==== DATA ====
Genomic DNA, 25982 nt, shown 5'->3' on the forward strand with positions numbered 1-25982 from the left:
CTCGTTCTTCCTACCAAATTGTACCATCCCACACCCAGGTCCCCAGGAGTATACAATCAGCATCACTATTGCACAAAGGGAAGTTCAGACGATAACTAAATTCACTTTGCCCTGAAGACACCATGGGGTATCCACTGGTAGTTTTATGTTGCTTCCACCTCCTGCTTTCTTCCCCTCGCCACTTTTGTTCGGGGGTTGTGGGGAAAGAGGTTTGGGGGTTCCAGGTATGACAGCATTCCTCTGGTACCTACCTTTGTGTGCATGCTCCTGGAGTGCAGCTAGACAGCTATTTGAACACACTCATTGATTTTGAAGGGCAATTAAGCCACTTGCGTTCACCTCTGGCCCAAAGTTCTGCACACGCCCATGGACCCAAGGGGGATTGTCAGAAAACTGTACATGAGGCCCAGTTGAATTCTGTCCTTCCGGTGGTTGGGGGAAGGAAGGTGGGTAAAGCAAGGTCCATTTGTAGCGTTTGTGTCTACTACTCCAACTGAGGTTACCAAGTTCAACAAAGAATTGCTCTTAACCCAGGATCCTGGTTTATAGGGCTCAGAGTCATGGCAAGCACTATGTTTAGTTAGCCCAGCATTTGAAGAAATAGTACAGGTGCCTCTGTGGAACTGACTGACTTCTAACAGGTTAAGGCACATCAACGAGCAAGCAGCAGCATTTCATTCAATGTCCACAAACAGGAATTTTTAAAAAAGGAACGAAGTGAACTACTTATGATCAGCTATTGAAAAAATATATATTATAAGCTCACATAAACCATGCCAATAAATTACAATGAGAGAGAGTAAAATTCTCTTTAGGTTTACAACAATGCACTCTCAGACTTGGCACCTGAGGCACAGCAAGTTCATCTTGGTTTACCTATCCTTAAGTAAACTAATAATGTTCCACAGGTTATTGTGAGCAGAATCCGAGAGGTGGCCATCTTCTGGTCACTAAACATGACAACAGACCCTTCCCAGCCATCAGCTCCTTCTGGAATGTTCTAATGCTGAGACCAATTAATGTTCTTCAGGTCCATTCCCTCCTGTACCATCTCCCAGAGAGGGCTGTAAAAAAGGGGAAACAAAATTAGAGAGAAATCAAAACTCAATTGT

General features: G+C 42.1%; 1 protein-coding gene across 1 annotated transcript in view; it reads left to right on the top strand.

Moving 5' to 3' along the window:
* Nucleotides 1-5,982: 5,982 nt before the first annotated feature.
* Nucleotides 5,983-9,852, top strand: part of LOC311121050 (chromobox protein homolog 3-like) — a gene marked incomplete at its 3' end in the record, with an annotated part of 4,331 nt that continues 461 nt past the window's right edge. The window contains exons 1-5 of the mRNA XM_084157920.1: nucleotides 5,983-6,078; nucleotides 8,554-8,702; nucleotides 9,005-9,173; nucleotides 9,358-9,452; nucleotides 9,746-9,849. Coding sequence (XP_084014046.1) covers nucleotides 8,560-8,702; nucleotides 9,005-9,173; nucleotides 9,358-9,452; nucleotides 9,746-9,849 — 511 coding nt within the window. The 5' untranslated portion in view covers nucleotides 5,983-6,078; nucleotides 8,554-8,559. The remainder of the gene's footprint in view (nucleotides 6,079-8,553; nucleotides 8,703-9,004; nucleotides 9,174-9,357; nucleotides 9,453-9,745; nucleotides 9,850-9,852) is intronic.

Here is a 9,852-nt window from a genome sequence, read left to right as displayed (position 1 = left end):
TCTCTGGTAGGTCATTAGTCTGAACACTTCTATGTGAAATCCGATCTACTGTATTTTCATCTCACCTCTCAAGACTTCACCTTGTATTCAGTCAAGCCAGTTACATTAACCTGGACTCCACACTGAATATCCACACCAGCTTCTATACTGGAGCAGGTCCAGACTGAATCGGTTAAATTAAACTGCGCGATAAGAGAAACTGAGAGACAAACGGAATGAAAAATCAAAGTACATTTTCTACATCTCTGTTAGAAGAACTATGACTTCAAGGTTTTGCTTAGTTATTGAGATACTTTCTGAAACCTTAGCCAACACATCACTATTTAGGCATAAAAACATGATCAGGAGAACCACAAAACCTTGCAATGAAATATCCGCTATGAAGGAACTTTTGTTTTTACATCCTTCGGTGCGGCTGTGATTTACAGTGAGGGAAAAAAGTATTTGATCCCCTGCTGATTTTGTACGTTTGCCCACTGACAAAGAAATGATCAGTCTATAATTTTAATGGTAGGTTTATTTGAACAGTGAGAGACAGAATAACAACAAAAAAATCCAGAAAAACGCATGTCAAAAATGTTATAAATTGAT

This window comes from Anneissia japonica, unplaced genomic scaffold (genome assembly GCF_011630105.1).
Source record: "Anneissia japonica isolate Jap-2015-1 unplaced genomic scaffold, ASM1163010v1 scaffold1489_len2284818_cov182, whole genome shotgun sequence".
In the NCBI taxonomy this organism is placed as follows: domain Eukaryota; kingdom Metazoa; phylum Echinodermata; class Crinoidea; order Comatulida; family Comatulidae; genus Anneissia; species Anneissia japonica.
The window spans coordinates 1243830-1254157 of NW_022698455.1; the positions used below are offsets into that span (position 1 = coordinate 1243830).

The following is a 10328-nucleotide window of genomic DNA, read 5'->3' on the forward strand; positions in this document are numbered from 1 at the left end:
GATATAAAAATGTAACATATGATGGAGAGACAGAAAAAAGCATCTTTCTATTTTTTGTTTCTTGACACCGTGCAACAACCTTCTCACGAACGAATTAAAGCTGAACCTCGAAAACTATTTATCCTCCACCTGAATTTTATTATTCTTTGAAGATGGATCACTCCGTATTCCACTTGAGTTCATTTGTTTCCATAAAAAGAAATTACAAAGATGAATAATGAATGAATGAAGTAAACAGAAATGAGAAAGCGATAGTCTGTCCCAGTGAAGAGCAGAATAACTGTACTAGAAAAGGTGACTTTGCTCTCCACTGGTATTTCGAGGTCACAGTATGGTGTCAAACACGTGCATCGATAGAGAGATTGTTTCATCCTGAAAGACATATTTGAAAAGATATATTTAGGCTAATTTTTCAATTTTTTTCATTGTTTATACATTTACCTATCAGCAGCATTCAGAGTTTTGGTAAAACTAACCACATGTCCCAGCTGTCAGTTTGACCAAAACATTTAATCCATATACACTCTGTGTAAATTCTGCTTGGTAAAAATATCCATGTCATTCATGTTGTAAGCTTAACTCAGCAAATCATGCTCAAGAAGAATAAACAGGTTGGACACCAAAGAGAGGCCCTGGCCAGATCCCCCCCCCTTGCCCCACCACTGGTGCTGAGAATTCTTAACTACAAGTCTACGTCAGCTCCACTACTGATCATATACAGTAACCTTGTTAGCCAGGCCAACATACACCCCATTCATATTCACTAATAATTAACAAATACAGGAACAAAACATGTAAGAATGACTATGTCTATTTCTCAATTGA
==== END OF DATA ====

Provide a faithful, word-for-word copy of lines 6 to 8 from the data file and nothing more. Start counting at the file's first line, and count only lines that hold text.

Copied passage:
* Nucleotides 5,983-9,852, top strand: part of LOC311121050 (chromobox protein homolog 3-like) — a gene marked incomplete at its 3' end in the record, with an annotated part of 4,331 nt that continues 461 nt past the window's right edge. The window contains exons 1-5 of the mRNA XM_084157920.1: nucleotides 5,983-6,078; nucleotides 8,554-8,702; nucleotides 9,005-9,173; nucleotides 9,358-9,452; nucleotides 9,746-9,849. Coding sequence (XP_084014046.1) covers nucleotides 8,560-8,702; nucleotides 9,005-9,173; nucleotides 9,358-9,452; nucleotides 9,746-9,849 — 511 coding nt within the window. The 5' untranslated portion in view covers nucleotides 5,983-6,078; nucleotides 8,554-8,559. The remainder of the gene's footprint in view (nucleotides 6,079-8,553; nucleotides 8,703-9,004; nucleotides 9,174-9,357; nucleotides 9,453-9,745; nucleotides 9,850-9,852) is intronic.

Here is a 9,852-nt window from a genome sequence, read left to right as displayed (position 1 = left end):
TCTCTGGTAGGTCATTAGTCTGAACACTTCTATGTGAAATCCGATCTACTGTATTTTCATCTCACCTCTCAAGACTTCACCTTGTATTCAGTCAAGCCAGTTACATTAACCTGGACTCCACACTGAATATCCACACCAGCTTCTATACTGGAGCAGGTCCAGACTGAATCGGTTAAATTAAACTGCGCGATAAGAGAAACTGAGAGACAAACGGAATGAAAAATCAAAGTACATTTTCTACATCTCTGTTAGAAGAACTATGACTTCAAGGTTTTGCTTAGTTATTGAGATACTTTCTGAAACCTTAGCCAACACATCACTATTTAGGCATAAAAACATGATCAGGAGAACCACAAAACCTTGCAATGAAATATCCGCTATGAAGGAACTTTTGTTTTTACATCCTTCGGTGCGGCTGTGATTTACAGTGAGGGAAAAAAGTATTTGATCCCCTGCTGATTTTGTACGTTTGCCCACTGACAAAGAAATGATCAGTCTATAATTTTAATGGTAGGTTTATTTGAACAGTGAGAGACAGAATAACAACAAAAAAATCCAGAAAAACGCATGTCAAAAATGTTATAAATTGAT